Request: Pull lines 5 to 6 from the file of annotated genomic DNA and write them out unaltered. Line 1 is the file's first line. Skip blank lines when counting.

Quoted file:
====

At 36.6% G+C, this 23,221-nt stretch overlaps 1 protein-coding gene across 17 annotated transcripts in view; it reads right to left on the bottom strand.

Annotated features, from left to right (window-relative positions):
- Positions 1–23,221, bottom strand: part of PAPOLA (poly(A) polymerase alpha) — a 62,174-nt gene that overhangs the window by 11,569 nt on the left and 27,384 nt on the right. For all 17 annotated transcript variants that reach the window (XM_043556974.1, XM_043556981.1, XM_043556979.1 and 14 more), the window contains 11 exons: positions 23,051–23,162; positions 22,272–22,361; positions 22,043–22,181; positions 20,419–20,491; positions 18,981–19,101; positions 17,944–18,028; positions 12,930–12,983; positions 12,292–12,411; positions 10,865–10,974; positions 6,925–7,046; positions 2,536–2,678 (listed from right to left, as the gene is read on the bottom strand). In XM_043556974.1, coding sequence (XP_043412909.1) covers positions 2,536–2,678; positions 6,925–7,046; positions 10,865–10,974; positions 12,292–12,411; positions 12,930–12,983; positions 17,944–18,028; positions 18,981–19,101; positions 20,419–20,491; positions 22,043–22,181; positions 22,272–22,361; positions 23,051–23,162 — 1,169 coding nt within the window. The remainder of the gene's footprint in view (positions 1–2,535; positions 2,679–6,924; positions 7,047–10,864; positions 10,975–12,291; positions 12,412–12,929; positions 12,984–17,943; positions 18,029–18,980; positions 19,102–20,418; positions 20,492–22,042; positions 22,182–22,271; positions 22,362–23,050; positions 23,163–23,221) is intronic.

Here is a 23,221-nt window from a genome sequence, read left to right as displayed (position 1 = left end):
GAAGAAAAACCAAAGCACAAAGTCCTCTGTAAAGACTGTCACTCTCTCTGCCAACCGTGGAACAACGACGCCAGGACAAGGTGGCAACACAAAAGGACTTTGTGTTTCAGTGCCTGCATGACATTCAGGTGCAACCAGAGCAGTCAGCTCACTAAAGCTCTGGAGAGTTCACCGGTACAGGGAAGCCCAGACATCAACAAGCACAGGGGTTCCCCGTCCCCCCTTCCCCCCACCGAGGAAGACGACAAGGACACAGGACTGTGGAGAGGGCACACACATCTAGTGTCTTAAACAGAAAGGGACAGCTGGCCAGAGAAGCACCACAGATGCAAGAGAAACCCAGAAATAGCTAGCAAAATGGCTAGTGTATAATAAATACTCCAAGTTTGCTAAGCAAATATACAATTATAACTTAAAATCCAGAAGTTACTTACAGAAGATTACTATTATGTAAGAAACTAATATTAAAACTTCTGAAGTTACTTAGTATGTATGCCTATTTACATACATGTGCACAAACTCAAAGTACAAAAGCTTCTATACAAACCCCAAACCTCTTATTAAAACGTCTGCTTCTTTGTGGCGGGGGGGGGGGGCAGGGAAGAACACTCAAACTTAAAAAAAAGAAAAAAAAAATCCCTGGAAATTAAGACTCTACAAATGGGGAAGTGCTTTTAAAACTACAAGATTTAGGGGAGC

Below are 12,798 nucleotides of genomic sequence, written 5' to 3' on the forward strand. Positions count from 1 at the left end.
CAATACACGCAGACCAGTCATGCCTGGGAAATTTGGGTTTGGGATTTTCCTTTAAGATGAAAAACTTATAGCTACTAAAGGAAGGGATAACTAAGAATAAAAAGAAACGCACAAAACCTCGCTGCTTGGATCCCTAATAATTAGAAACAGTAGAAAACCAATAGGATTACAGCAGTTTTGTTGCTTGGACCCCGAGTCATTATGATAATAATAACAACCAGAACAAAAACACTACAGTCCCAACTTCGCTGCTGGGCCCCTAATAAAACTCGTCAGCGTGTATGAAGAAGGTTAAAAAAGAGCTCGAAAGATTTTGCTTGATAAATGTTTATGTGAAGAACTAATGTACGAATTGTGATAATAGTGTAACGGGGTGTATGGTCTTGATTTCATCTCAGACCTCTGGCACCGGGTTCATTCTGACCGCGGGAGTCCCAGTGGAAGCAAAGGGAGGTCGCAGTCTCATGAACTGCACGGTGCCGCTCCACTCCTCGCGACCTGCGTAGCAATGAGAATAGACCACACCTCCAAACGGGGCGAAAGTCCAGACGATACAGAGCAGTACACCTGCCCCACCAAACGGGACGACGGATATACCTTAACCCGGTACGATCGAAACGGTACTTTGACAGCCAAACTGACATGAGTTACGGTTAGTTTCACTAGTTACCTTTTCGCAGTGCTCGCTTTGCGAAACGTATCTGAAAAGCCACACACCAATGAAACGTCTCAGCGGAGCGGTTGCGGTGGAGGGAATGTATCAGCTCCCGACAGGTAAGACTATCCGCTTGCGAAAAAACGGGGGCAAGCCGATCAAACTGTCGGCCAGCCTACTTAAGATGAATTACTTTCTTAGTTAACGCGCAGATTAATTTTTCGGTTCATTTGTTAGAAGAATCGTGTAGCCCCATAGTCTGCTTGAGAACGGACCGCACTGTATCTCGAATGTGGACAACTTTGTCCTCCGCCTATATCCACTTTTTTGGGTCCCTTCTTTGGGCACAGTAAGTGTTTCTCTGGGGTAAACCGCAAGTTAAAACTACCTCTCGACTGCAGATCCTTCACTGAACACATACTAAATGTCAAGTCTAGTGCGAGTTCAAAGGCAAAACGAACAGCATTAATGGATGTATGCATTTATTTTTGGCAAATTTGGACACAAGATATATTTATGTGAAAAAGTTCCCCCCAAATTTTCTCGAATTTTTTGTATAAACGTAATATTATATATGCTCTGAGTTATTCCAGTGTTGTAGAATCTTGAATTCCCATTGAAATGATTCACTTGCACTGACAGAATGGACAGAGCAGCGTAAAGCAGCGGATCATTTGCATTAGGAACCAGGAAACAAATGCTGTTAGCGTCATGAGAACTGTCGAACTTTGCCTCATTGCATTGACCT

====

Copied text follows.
GAAGAAAAACCAAAGCACAAAGTCCTCTGTAAAGACTGTCACTCTCTCTGCCAACCGTGGAACAACGACGCCAGGACAAGGTGGCAACACAAAAGGACTTTGTGTTTCAGTGCCTGCATGACATTCAGGTGCAACCAGAGCAGTCAGCTCACTAAAGCTCTGGAGAGTTCACCGGTACAGGGAAGCCCAGACATCAACAAGCACAGGGGTTCCCCGTCCCCCCTTCCCCCCACCGAGGAAGACGACAAGGACACAGGACTGTGGAGAGGGCACACACATCTAGTGTCTTAAACAGAAAGGGACAGCTGGCCAGAGAAGCACCACAGATGCAAGAGAAACCCAGAAATAGCTAGCAAAATGGCTAGTGTATAATAAATACTCCAAGTTTGCTAAGCAAATATACAATTATAACTTAAAATCCAGAAGTTACTTACAGAAGATTACTATTATGTAAGAAACTAATATTAAAACTTCTGAAGTTACTTAGTATGTATGCCTATTTACATACATGTGCACAAACTCAAAGTACAAAAGCTTCTATACAAACCCCAAACCTCTTATTAAAACGTCTGCTTCTTTGTGGCGGGGGGGGGGGGCAGGGAAGAACACTCAAACTTAAAAAAAAGAAAAAAAAAATCCCTGGAAATTAAGACTCTACAAATGGGGAAGTGCTTTTAAAACTACAAGATTTAGGGGAGC

Below are 12,798 nucleotides of genomic sequence, written 5' to 3' on the forward strand. Positions count from 1 at the left end.